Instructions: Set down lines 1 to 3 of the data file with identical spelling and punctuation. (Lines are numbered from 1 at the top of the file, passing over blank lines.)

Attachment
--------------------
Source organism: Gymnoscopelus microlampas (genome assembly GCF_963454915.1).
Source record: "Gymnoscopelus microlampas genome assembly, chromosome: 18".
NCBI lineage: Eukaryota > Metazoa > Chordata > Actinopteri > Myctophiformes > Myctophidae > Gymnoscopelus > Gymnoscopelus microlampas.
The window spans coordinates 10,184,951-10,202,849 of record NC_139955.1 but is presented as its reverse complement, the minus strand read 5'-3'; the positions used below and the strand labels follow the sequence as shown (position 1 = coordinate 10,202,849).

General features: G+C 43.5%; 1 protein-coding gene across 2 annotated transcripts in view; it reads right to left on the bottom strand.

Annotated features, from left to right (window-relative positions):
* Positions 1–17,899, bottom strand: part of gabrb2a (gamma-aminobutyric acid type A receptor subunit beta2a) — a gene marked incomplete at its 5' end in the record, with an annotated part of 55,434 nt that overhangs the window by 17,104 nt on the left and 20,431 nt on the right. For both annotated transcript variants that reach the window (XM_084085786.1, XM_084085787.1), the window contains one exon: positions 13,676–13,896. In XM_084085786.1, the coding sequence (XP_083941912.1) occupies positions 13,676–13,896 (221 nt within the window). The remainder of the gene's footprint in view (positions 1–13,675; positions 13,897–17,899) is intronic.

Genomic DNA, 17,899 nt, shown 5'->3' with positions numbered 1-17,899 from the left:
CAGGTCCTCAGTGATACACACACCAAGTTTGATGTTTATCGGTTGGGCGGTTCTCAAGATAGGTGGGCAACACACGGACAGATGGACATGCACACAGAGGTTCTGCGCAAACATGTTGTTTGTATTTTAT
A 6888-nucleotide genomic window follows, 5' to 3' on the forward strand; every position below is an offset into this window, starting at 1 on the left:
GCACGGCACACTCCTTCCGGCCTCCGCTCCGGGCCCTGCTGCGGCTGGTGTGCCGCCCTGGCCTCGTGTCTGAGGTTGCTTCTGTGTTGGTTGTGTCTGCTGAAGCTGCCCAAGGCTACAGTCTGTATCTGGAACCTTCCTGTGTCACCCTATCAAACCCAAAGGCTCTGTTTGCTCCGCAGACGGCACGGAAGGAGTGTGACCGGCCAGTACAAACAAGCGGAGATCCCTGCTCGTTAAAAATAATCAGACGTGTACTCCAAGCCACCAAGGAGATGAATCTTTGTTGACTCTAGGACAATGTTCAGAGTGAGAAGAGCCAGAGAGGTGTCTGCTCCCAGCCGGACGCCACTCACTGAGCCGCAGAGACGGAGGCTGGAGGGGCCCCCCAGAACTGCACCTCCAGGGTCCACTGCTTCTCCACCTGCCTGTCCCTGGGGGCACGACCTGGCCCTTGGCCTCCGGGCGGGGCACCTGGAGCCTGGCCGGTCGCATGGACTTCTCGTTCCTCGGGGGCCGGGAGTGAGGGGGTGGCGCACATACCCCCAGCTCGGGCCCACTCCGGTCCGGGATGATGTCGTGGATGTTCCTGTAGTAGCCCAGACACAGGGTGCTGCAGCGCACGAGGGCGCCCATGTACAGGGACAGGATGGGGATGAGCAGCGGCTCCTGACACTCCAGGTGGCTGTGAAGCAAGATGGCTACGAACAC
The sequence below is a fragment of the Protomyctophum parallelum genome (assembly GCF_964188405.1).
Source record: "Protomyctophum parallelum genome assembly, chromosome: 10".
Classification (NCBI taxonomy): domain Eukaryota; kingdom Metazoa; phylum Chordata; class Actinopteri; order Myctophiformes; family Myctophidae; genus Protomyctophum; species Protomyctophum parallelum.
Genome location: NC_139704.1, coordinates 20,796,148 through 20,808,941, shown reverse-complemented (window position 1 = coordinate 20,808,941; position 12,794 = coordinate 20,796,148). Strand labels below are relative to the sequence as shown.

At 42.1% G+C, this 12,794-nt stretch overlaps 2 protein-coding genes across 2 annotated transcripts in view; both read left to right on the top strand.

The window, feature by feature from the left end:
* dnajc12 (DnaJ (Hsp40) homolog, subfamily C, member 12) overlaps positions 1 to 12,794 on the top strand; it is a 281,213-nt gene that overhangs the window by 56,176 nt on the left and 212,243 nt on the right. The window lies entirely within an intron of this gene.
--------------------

Source organism: Gymnoscopelus microlampas (genome assembly GCF_963454915.1).
Source record: "Gymnoscopelus microlampas genome assembly, chromosome: 18".
NCBI lineage: Eukaryota > Metazoa > Chordata > Actinopteri > Myctophiformes > Myctophidae > Gymnoscopelus > Gymnoscopelus microlampas.